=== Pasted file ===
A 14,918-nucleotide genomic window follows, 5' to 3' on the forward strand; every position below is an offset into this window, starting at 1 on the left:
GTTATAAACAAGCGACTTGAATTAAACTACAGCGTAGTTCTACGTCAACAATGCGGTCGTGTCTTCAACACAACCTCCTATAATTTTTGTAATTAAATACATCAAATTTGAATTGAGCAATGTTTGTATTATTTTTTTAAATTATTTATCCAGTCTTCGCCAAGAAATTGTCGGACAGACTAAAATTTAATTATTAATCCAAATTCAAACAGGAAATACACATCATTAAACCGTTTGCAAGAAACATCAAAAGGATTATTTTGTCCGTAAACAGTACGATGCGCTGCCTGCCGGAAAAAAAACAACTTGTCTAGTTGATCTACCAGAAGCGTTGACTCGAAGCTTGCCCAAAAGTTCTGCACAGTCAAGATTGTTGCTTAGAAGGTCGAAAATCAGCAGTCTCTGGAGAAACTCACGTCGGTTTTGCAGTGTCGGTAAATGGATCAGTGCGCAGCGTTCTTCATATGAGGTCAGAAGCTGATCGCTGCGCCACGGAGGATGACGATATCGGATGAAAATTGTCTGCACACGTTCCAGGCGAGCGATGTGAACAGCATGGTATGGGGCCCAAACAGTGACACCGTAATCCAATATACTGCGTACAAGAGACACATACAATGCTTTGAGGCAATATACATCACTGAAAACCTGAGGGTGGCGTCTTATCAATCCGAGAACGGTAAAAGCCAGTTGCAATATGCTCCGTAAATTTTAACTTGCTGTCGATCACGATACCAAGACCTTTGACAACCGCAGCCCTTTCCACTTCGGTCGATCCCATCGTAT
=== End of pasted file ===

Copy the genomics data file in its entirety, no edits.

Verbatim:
A 14,918-nucleotide genomic window follows, 5' to 3' on the forward strand; every position below is an offset into this window, starting at 1 on the left:
GTTATAAACAAGCGACTTGAATTAAACTACAGCGTAGTTCTACGTCAACAATGCGGTCGTGTCTTCAACACAACCTCCTATAATTTTTGTAATTAAATACATCAAATTTGAATTGAGCAATGTTTGTATTATTTTTTTAAATTATTTATCCAGTCTTCGCCAAGAAATTGTCGGACAGACTAAAATTTAATTATTAATCCAAATTCAAACAGGAAATACACATCATTAAACCGTTTGCAAGAAACATCAAAAGGATTATTTTGTCCGTAAACAGTACGATGCGCTGCCTGCCGGAAAAAAAACAACTTGTCTAGTTGATCTACCAGAAGCGTTGACTCGAAGCTTGCCCAAAAGTTCTGCACAGTCAAGATTGTTGCTTAGAAGGTCGAAAATCAGCAGTCTCTGGAGAAACTCACGTCGGTTTTGCAGTGTCGGTAAATGGATCAGTGCGCAGCGTTCTTCATATGAGGTCAGAAGCTGATCGCTGCGCCACGGAGGATGACGATATCGGATGAAAATTGTCTGCACACGTTCCAGGCGAGCGATGTGAACAGCATGGTATGGGGCCCAAACAGTGACACCGTAATCCAATATACTGCGTACAAGAGACACATACAATGCTTTGAGGCAATATACATCACTGAAAACCTGAGGGTGGCGTCTTATCAATCCGAGAACGGTAAAAGCCAGTTGCAATATGCTCCGTAAATTTTAACTTGCTGTCGATCACGATACCAAGACCTTTGACAACCGCAGCCCTTTCCACTTCGGTCGATCCCATCGTAT